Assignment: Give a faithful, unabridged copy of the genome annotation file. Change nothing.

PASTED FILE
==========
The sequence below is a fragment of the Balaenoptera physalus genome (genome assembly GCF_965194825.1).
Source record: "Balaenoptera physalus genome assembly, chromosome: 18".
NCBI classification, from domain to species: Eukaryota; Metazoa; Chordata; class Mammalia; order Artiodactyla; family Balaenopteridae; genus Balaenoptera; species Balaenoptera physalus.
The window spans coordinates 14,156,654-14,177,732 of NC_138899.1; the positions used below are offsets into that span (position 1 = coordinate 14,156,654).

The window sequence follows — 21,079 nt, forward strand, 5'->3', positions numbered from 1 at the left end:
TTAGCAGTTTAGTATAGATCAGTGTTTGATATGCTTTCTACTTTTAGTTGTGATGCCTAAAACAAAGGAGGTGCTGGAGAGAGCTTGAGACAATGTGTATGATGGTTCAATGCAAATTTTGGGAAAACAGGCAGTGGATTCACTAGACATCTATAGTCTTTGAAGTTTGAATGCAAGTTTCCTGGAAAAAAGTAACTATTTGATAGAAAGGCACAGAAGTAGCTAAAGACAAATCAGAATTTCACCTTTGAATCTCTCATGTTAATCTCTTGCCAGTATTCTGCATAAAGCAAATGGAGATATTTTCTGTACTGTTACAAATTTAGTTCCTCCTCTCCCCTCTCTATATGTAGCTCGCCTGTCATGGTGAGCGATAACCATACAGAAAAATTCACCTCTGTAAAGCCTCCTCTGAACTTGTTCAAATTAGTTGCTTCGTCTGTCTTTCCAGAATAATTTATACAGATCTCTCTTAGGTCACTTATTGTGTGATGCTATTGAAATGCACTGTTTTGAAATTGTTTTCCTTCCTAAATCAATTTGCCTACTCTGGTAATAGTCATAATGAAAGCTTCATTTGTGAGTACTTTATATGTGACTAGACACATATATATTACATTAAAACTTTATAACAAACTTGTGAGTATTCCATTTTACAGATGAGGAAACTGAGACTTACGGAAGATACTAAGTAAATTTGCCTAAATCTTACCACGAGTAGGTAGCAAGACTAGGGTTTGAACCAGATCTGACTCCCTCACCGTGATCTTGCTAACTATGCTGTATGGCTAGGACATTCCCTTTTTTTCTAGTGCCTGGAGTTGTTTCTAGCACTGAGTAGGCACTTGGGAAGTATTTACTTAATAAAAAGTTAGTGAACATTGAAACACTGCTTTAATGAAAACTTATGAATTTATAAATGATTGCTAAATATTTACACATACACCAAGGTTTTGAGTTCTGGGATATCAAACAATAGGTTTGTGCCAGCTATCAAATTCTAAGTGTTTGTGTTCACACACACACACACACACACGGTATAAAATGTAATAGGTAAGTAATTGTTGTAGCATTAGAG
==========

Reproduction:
The sequence below is a fragment of the Balaenoptera physalus genome (genome assembly GCF_965194825.1).
Source record: "Balaenoptera physalus genome assembly, chromosome: 18".
NCBI classification, from domain to species: Eukaryota; Metazoa; Chordata; class Mammalia; order Artiodactyla; family Balaenopteridae; genus Balaenoptera; species Balaenoptera physalus.
The window spans coordinates 14,156,654-14,177,732 of NC_138899.1; the positions used below are offsets into that span (position 1 = coordinate 14,156,654).

The window sequence follows — 21,079 nt, forward strand, 5'->3', positions numbered from 1 at the left end:
TTAGCAGTTTAGTATAGATCAGTGTTTGATATGCTTTCTACTTTTAGTTGTGATGCCTAAAACAAAGGAGGTGCTGGAGAGAGCTTGAGACAATGTGTATGATGGTTCAATGCAAATTTTGGGAAAACAGGCAGTGGATTCACTAGACATCTATAGTCTTTGAAGTTTGAATGCAAGTTTCCTGGAAAAAAGTAACTATTTGATAGAAAGGCACAGAAGTAGCTAAAGACAAATCAGAATTTCACCTTTGAATCTCTCATGTTAATCTCTTGCCAGTATTCTGCATAAAGCAAATGGAGATATTTTCTGTACTGTTACAAATTTAGTTCCTCCTCTCCCCTCTCTATATGTAGCTCGCCTGTCATGGTGAGCGATAACCATACAGAAAAATTCACCTCTGTAAAGCCTCCTCTGAACTTGTTCAAATTAGTTGCTTCGTCTGTCTTTCCAGAATAATTTATACAGATCTCTCTTAGGTCACTTATTGTGTGATGCTATTGAAATGCACTGTTTTGAAATTGTTTTCCTTCCTAAATCAATTTGCCTACTCTGGTAATAGTCATAATGAAAGCTTCATTTGTGAGTACTTTATATGTGACTAGACACATATATATTACATTAAAACTTTATAACAAACTTGTGAGTATTCCATTTTACAGATGAGGAAACTGAGACTTACGGAAGATACTAAGTAAATTTGCCTAAATCTTACCACGAGTAGGTAGCAAGACTAGGGTTTGAACCAGATCTGACTCCCTCACCGTGATCTTGCTAACTATGCTGTATGGCTAGGACATTCCCTTTTTTTCTAGTGCCTGGAGTTGTTTCTAGCACTGAGTAGGCACTTGGGAAGTATTTACTTAATAAAAAGTTAGTGAACATTGAAACACTGCTTTAATGAAAACTTATGAATTTATAAATGATTGCTAAATATTTACACATACACCAAGGTTTTGAGTTCTGGGATATCAAACAATAGGTTTGTGCCAGCTATCAAATTCTAAGTGTTTGTGTTCACACACACACACACACACACGGTATAAAATGTAATAGGTAAGTAATTGTTGTAGCATTAGAG